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Libyan Rebels Battle Gadhafi’s Forces in Misrata as NATO Debates Strategy

April 13, 2011 at 6:25 PM EST
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GWEN IFILL: Now an update on the unresolved standoff in Libya.

NATO nations and others met today in Doha, Qatar, debating what any or all of them should do to help the rebels still attempting to overthrow Moammar Gadhafi.

As they debated, fighting continued around Misrata, the only western Libyan city still partly in rebel hands.

We start with a report from Jonathan Miller of Independent Television News.

JONATHAN MILLER: Pinned down by NATO warplanes, Gadhafi’s army remains a lethal force in the city of Misrata, rebels here and further east desperate for NATO to intensify attacks on Libyan government forces to tip the balance in their favor.

Yesterday, NATO airstrikes destroyed 12 tanks in Misrata, this attack by British Typhoon fighter bombers. NATO’s now clocked up more than 800 strike sorties, but Britain and France insisting that more muscle is needed to break the military deadlock.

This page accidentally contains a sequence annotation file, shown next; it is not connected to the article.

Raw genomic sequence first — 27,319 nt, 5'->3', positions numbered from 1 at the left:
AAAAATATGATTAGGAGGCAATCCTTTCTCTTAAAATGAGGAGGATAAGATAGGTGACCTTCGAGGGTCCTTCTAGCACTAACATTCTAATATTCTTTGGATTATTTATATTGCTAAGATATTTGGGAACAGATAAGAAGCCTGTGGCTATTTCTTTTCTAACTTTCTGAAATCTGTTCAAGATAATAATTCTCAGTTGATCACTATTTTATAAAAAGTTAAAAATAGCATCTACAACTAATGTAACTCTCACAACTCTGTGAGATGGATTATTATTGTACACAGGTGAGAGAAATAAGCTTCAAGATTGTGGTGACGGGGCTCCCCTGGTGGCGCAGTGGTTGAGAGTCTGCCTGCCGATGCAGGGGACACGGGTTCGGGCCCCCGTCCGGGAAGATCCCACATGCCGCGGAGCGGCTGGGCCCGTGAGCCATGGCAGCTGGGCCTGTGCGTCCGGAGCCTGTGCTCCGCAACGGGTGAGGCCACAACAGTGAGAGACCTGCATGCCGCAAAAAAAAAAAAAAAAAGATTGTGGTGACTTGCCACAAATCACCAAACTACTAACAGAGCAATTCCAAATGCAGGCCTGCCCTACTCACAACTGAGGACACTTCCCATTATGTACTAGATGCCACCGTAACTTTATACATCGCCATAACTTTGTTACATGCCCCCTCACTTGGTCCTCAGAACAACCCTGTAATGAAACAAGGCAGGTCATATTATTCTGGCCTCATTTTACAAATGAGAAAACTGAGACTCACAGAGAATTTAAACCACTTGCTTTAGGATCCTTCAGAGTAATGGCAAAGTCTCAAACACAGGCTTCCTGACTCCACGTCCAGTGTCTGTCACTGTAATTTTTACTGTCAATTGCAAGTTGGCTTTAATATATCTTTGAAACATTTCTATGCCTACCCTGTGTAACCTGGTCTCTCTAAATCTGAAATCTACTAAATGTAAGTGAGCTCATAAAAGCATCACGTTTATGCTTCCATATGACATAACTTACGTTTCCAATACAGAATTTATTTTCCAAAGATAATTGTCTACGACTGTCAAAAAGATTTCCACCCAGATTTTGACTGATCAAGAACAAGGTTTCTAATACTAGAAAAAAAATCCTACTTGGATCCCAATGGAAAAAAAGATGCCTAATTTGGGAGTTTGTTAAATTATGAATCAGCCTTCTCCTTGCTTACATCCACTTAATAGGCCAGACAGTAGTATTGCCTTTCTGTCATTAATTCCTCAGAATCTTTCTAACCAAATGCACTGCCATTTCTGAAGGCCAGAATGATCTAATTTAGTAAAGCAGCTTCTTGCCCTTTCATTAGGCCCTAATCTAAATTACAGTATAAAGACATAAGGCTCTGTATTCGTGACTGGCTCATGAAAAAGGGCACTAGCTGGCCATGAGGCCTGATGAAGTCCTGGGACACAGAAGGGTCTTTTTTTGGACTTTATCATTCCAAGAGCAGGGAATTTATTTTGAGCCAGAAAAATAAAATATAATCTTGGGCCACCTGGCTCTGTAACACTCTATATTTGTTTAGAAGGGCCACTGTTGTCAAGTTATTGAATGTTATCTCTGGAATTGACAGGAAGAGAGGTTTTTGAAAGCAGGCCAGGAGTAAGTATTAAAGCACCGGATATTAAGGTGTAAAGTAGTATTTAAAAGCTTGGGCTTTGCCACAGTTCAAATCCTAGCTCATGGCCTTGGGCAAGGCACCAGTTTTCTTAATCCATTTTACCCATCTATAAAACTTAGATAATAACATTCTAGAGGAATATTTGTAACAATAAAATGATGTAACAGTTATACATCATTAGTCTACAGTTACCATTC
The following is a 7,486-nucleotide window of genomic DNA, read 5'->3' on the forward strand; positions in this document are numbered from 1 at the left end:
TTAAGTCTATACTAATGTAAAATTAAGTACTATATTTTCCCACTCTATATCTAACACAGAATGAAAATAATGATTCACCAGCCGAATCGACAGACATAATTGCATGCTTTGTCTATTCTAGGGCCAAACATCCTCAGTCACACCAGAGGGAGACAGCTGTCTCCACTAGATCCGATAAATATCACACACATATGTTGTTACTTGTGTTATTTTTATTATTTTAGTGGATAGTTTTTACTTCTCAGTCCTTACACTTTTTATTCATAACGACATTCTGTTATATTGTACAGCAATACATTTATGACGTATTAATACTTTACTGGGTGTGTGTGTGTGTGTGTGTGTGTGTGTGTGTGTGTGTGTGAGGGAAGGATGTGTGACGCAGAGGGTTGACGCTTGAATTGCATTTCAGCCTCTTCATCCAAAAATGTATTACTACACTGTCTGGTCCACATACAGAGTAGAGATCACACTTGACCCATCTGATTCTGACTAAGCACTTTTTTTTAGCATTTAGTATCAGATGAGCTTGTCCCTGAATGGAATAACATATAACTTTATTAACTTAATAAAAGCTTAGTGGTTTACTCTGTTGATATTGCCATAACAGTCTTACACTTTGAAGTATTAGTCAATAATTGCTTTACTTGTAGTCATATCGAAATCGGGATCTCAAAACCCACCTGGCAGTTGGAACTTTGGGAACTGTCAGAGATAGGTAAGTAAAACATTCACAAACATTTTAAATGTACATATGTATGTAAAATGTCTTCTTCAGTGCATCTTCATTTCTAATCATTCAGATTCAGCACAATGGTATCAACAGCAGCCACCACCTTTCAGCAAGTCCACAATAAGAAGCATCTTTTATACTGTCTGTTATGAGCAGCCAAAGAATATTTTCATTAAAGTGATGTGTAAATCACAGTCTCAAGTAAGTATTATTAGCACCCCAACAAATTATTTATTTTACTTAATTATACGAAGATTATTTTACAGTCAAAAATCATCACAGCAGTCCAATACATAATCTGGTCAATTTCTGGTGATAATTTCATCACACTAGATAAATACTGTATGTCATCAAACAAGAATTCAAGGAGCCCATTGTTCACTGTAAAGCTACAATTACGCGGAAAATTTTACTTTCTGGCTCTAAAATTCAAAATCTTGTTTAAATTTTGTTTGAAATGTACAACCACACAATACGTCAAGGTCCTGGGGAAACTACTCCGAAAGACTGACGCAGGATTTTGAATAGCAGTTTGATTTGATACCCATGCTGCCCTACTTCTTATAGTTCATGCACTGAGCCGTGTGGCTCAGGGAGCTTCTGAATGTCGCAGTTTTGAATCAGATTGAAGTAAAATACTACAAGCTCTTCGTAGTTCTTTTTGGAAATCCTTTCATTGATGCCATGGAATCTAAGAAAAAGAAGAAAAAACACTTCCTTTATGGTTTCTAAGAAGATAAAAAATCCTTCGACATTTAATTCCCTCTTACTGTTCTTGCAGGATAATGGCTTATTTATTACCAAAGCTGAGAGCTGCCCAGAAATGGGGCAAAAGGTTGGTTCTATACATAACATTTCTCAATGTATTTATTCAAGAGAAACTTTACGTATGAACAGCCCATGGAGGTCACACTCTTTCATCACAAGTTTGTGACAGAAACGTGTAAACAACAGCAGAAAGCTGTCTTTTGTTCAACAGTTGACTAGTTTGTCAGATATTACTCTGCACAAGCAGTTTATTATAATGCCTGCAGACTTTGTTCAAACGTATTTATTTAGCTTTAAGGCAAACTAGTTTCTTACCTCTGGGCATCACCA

NATO is divided on this matter. Today’s meeting in Qatar exposed the rifts, although there’s broad consensus that Libya’s political future should not include Gadhafi.

WILLIAM HAGUE, British foreign secretary: Any viable cease-fire, any viable peaceful future for Libya must involve the departure of Col. Gadhafi.

JONATHAN MILLER: One proposal, from Italy, calls for arming Libya’s rebels through a fund created from the regime’s frozen assets. Germany questioned the legality of such a move, though, suggesting it would go beyond the U.N. mandate.

On Libya’s eastern front, rebels continue to exchange rocket fire with Gadhafi’s forces. There’s satisfaction at the international recognition accorded in Qatar to the rebel National Council. Make no mistake, though, there are still many in this divided country who do support Gadhafi. Although, after six long weeks, the number of his acolytes still chanting in Tripoli’s Green Square is dwindling. They don’t like the news from the tiny emirate of Qatar.

If any plan hatched in Doha goes so far as to create a fund to arm the rebels using Libyan sovereign assets, it will incense the Tripoli regime. Tonight, as the Qatar conference ended rather inconclusively, NATO warplanes staged a daylight bombing raid on a munitions dump on the outskirts of the capital.